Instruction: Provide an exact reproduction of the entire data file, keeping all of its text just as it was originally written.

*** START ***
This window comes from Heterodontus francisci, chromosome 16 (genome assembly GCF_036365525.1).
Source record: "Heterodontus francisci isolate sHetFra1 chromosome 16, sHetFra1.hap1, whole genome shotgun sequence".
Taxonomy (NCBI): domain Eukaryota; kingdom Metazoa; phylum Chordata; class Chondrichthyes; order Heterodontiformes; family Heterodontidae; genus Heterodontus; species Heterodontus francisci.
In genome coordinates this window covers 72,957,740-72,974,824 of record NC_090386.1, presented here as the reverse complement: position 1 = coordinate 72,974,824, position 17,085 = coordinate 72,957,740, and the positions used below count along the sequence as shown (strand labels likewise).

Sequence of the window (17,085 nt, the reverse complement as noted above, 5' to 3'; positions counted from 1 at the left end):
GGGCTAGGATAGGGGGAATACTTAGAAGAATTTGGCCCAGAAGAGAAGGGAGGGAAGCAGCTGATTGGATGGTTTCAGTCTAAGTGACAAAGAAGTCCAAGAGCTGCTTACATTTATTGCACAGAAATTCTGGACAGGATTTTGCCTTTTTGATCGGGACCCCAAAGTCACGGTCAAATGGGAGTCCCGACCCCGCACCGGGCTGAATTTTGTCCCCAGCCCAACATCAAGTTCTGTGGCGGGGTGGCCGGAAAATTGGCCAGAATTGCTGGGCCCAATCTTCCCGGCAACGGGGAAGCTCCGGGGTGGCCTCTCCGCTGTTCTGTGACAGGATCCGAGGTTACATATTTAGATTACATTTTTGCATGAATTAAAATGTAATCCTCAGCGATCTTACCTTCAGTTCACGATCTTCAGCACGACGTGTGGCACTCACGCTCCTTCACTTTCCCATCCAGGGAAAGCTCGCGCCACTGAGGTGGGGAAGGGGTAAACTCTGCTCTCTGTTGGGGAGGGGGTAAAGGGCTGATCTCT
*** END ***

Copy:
This window comes from Heterodontus francisci, chromosome 16 (genome assembly GCF_036365525.1).
Source record: "Heterodontus francisci isolate sHetFra1 chromosome 16, sHetFra1.hap1, whole genome shotgun sequence".
Taxonomy (NCBI): domain Eukaryota; kingdom Metazoa; phylum Chordata; class Chondrichthyes; order Heterodontiformes; family Heterodontidae; genus Heterodontus; species Heterodontus francisci.
In genome coordinates this window covers 72,957,740-72,974,824 of record NC_090386.1, presented here as the reverse complement: position 1 = coordinate 72,974,824, position 17,085 = coordinate 72,957,740, and the positions used below count along the sequence as shown (strand labels likewise).

Sequence of the window (17,085 nt, the reverse complement as noted above, 5' to 3'; positions counted from 1 at the left end):
GGGCTAGGATAGGGGGAATACTTAGAAGAATTTGGCCCAGAAGAGAAGGGAGGGAAGCAGCTGATTGGATGGTTTCAGTCTAAGTGACAAAGAAGTCCAAGAGCTGCTTACATTTATTGCACAGAAATTCTGGACAGGATTTTGCCTTTTTGATCGGGACCCCAAAGTCACGGTCAAATGGGAGTCCCGACCCCGCACCGGGCTGAATTTTGTCCCCAGCCCAACATCAAGTTCTGTGGCGGGGTGGCCGGAAAATTGGCCAGAATTGCTGGGCCCAATCTTCCCGGCAACGGGGAAGCTCCGGGGTGGCCTCTCCGCTGTTCTGTGACAGGATCCGAGGTTACATATTTAGATTACATTTTTGCATGAATTAAAATGTAATCCTCAGCGATCTTACCTTCAGTTCACGATCTTCAGCACGACGTGTGGCACTCACGCTCCTTCACTTTCCCATCCAGGGAAAGCTCGCGCCACTGAGGTGGGGAAGGGGTAAACTCTGCTCTCTGTTGGGGAGGGGGTAAAGGGCTGATCTCT